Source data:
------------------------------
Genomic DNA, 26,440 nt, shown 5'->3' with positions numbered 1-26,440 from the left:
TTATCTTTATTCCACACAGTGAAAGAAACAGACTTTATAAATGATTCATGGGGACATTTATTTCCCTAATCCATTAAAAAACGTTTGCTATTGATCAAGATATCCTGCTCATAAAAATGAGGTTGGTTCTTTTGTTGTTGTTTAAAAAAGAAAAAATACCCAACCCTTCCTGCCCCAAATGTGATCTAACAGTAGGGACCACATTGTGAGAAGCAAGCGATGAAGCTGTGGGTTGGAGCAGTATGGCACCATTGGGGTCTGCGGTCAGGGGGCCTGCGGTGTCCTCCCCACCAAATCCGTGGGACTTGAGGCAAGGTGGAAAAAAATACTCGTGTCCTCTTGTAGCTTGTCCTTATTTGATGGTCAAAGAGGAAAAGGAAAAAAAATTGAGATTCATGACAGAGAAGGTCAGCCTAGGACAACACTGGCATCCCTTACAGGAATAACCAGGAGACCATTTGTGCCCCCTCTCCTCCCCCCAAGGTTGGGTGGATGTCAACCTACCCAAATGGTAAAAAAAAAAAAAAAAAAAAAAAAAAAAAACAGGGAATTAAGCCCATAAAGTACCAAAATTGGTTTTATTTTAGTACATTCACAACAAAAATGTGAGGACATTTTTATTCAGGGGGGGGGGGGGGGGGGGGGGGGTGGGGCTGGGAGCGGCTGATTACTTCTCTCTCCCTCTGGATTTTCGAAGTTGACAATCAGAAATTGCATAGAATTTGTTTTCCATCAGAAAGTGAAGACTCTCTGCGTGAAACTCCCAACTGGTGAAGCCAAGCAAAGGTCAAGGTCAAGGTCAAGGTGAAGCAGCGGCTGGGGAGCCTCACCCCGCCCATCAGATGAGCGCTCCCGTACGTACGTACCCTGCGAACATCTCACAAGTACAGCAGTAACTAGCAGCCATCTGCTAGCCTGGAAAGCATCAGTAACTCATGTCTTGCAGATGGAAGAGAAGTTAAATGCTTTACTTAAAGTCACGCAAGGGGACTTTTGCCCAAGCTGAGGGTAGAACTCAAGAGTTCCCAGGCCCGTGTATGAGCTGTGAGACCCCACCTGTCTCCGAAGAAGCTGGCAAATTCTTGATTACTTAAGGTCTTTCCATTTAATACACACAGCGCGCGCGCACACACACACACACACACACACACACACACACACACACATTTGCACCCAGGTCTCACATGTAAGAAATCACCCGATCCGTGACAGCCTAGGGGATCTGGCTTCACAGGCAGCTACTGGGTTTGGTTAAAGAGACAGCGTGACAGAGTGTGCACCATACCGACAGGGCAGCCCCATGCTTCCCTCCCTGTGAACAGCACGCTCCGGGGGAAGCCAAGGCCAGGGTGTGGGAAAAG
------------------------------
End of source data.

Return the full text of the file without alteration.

Genomic DNA, 26,440 nt, shown 5'->3' with positions numbered 1-26,440 from the left:
TTATCTTTATTCCACACAGTGAAAGAAACAGACTTTATAAATGATTCATGGGGACATTTATTTCCCTAATCCATTAAAAAACGTTTGCTATTGATCAAGATATCCTGCTCATAAAAATGAGGTTGGTTCTTTTGTTGTTGTTTAAAAAAGAAAAAATACCCAACCCTTCCTGCCCCAAATGTGATCTAACAGTAGGGACCACATTGTGAGAAGCAAGCGATGAAGCTGTGGGTTGGAGCAGTATGGCACCATTGGGGTCTGCGGTCAGGGGGCCTGCGGTGTCCTCCCCACCAAATCCGTGGGACTTGAGGCAAGGTGGAAAAAAATACTCGTGTCCTCTTGTAGCTTGTCCTTATTTGATGGTCAAAGAGGAAAAGGAAAAAAAATTGAGATTCATGACAGAGAAGGTCAGCCTAGGACAACACTGGCATCCCTTACAGGAATAACCAGGAGACCATTTGTGCCCCCTCTCCTCCCCCCAAGGTTGGGTGGATGTCAACCTACCCAAATGGTAAAAAAAAAAAAAAAAAAAAAAAAAAAAAACAGGGAATTAAGCCCATAAAGTACCAAAATTGGTTTTATTTTAGTACATTCACAACAAAAATGTGAGGACATTTTTATTCAGGGGGGGGGGGGGGGGGGGGGGGGTGGGGCTGGGAGCGGCTGATTACTTCTCTCTCCCTCTGGATTTTCGAAGTTGACAATCAGAAATTGCATAGAATTTGTTTTCCATCAGAAAGTGAAGACTCTCTGCGTGAAACTCCCAACTGGTGAAGCCAAGCAAAGGTCAAGGTCAAGGTCAAGGTGAAGCAGCGGCTGGGGAGCCTCACCCCGCCCATCAGATGAGCGCTCCCGTACGTACGTACCCTGCGAACATCTCACAAGTACAGCAGTAACTAGCAGCCATCTGCTAGCCTGGAAAGCATCAGTAACTCATGTCTTGCAGATGGAAGAGAAGTTAAATGCTTTACTTAAAGTCACGCAAGGGGACTTTTGCCCAAGCTGAGGGTAGAACTCAAGAGTTCCCAGGCCCGTGTATGAGCTGTGAGACCCCACCTGTCTCCGAAGAAGCTGGCAAATTCTTGATTACTTAAGGTCTTTCCATTTAATACACACAGCGCGCGCGCACACACACACACACACACACACACACACACACACACACATTTGCACCCAGGTCTCACATGTAAGAAATCACCCGATCCGTGACAGCCTAGGGGATCTGGCTTCACAGGCAGCTACTGGGTTTGGTTAAAGAGACAGCGTGACAGAGTGTGCACCATACCGACAGGGCAGCCCCATGCTTCCCTCCCTGTGAACAGCACGCTCCGGGGGAAGCCAAGGCCAGGGTGTGGGAAAAG